Kazunori K, Kozo S (2005) Modeling CVD synthesis of carbon nanotubes: nanoparticle formation from ferrocene. Carbon J 43:252–257Google Scholar
  11. 11.
    Ding Q, Xueyin S, Xiujuan Y, Xiaosi Q, Chak-Tong A, Wei Z, Youwei D (2013) Large-scale and controllable synthesis of metal-free nitrogen-doped carbon nanofibers and nanocoils over water-soluble Na2CO3. Nanoscale Res Lett 8:545CrossRefGoogle Scholar
  12. 12.
    Afolabi AS (2009) Development of platinum electro catalytic electrodes for proton exchange membrane fuel cell. Ph.D. thesis, University of the Witwatersrand, Johannesburg, South AfricaGoogle Scholar
  13. 13.
    László G, Goran B, Erno K (2010) Bimetallic cobalt based catalysts catalysis. Rev Sci Eng 52:133–203CrossRefGoogle Scholar
  14. 14.
    Manafi SA, Badiee SH (2007) Production of carbon nanofibers using a CVD method with lithium fluoride as a supported cobalt catalyst. Res Lett Mater Sci. Google Scholar
  15. 15.
    Lim S, Shimizu A, Yoon S-H, Korai Y, Mochida I (2004) High yield preparation of tubular carbon nanofibers over supported Co–Mo catalysts. Carbon 42(7):1279–1283. CrossRefGoogle Scholar
  16. 16.
    van der Lee MK, van Dillen AJ, Geus JW et al (2006) Catalytic growth of macroscopic carbon nanofiber bodies with high bulk density and high mechanical strength. Carbon J 44:629–637CrossRefGoogle Scholar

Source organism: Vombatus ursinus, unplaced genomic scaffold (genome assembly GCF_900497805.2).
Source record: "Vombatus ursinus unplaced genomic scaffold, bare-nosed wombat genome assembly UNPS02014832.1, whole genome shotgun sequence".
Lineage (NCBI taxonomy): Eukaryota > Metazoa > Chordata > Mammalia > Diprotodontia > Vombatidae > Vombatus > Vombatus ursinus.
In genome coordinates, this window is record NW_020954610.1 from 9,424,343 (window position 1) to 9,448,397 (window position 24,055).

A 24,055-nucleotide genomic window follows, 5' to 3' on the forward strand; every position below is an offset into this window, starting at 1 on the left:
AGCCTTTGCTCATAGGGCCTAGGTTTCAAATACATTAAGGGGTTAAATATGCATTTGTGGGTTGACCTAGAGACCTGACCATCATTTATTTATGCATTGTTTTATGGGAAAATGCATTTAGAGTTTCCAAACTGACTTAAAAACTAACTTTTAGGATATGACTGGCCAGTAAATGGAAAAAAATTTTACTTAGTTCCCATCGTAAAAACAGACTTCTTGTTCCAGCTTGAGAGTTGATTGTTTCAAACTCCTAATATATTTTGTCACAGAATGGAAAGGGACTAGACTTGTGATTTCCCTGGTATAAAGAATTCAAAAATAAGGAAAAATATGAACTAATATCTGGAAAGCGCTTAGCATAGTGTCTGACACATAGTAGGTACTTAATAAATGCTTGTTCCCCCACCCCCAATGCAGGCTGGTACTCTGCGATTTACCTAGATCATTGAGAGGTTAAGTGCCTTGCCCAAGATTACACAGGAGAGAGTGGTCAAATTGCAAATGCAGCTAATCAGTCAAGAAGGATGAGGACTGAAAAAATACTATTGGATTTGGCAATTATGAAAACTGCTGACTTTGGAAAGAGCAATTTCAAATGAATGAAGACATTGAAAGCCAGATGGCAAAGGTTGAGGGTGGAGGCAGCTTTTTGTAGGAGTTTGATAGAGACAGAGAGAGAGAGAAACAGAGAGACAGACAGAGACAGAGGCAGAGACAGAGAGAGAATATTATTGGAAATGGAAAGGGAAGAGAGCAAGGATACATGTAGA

17. 17.
    Eunyi J, Heai-Ku P, Jong-Ha C et al (2015) Synthesis and characterization of carbon nanofibers grown on Ni and Mo catalysts by chemical vapor deposition. Bull Korean Chem Soc 36:1452–1459CrossRefGoogle Scholar
  18. 18.
    Aliyu A (2016) Synthesis and characterization of carbon nanotubes via novel support in catalytic chemical vapour deposition method. M.Eng. thesis, Federal University of Technology, Minna, NigeriaGoogle Scholar
  19. 19.
    Mamun AA, Ahmed YM, Muyibi SA, Al-Khatib MFR, Jameel AT, AlSaadi MA (2016) Synthesis of carbon nanofibers on impregnated powdered activated carbon as cheap substrate. Arab J Chem. Google Scholar
  20. 20.
    Prasantha RM, Larisa IN, Albert GN, Andrzej C, Markus V, Karin H, Jari EM, Maarit JK, Vesa P, Tatiana SK, Oleg VT, Esko IK (2009) Synthesis of carbon nanotubes and nanofibers on silica and cement matrix materials. J Nanomater. Google Scholar
  21. 21.
    Ali S, Muthana M, Ahmad D (2015) Synthesis of carbon nanofibers from decomposition of liquid organic waste from chemical and petrochemical industries. Int Conf Technol Mater Renew Energy Environ Sustain 74:4–14Google Scholar
  22. 22.
    Sang-Suk K, Ki-Won K, Hyo-Jun A, Kwon-Koo C (2008) Characterization of graphitic nanofibers synthesized by the CVD method using nickel–copper as a catalyst. J Alloys Compd 449:274–278CrossRefGoogle Scholar